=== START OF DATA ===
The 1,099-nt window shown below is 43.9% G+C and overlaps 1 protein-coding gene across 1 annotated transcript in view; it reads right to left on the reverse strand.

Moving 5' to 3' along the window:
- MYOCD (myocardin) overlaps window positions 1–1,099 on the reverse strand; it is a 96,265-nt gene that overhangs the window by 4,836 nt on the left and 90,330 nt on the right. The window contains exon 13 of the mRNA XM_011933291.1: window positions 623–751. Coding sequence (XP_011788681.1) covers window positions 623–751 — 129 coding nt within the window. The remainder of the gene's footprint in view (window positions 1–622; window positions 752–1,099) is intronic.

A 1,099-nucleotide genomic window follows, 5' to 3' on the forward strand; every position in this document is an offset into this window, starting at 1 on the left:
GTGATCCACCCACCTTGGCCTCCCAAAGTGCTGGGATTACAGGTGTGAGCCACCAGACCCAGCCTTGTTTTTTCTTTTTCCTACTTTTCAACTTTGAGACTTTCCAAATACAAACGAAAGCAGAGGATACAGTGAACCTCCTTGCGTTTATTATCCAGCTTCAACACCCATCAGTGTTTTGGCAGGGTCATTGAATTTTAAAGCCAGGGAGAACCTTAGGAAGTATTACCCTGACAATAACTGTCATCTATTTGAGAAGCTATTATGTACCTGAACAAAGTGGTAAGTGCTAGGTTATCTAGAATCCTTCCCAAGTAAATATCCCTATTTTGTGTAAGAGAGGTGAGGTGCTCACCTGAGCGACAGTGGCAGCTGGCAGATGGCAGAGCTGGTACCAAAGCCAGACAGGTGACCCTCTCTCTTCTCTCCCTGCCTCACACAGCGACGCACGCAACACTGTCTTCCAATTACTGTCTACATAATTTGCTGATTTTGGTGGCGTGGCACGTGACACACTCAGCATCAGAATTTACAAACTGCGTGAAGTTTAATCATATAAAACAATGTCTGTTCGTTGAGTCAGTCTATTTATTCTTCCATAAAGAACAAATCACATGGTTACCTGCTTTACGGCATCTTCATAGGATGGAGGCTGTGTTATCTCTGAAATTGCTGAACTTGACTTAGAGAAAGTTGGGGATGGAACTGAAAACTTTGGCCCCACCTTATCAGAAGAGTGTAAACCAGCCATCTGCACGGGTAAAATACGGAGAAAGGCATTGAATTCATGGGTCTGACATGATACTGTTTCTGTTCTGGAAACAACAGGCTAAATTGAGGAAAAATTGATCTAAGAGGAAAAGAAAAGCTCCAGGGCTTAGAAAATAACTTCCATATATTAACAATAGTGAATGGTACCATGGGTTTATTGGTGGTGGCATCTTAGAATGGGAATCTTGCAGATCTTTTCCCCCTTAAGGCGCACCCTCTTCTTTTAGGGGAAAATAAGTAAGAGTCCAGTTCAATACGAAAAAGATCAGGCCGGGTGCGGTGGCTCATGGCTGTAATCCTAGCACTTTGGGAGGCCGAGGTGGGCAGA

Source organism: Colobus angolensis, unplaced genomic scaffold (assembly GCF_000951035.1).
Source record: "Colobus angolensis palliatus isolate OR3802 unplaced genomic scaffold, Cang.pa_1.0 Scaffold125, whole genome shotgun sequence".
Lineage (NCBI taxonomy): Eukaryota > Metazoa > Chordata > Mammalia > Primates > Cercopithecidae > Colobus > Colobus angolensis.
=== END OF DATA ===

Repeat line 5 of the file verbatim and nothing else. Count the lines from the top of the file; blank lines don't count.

GTGATCCACCCACCTTGGCCTCCCAAAGTGCTGGGATTACAGGTGTGAGCCACCAGACCCAGCCTTGTTTTTTCTTTTTCCTACTTTTCAACTTTGAGACTTTCCAAATACAAACGAAAGCAGAGGATACAGTGAACCTCCTTGCGTTTATTATCCAGCTTCAACACCCATCAGTGTTTTGGCAGGGTCATTGAATTTTAAAGCCAGGGAGAACCTTAGGAAGTATTACCCTGACAATAACTGTCATCTATTTGAGAAGCTATTATGTACCTGAACAAAGTGGTAAGTGCTAGGTTATCTAGAATCCTTCCCAAGTAAATATCCCTATTTTGTGTAAGAGAGGTGAGGTGCTCACCTGAGCGACAGTGGCAGCTGGCAGATGGCAGAGCTGGTACCAAAGCCAGACAGGTGACCCTCTCTCTTCTCTCCCTGCCTCACACAGCGACGCACGCAACACTGTCTTCCAATTACTGTCTACATAATTTGCTGATTTTGGTGGCGTGGCACGTGACACACTCAGCATCAGAATTTACAAACTGCGTGAAGTTTAATCATATAAAACAATGTCTGTTCGTTGAGTCAGTCTATTTATTCTTCCATAAAGAACAAATCACATGGTTACCTGCTTTACGGCATCTTCATAGGATGGAGGCTGTGTTATCTCTGAAATTGCTGAACTTGACTTAGAGAAAGTTGGGGATGGAACTGAAAACTTTGGCCCCACCTTATCAGAAGAGTGTAAACCAGCCATCTGCACGGGTAAAATACGGAGAAAGGCATTGAATTCATGGGTCTGACATGATACTGTTTCTGTTCTGGAAACAACAGGCTAAATTGAGGAAAAATTGATCTAAGAGGAAAAGAAAAGCTCCAGGGCTTAGAAAATAACTTCCATATATTAACAATAGTGAATGGTACCATGGGTTTATTGGTGGTGGCATCTTAGAATGGGAATCTTGCAGATCTTTTCCCCCTTAAGGCGCACCCTCTTCTTTTAGGGGAAAATAAGTAAGAGTCCAGTTCAATACGAAAAAGATCAGGCCGGGTGCGGTGGCTCATGGCTGTAATCCTAGCACTTTGGGAGGCCGAGGTGGGCAGA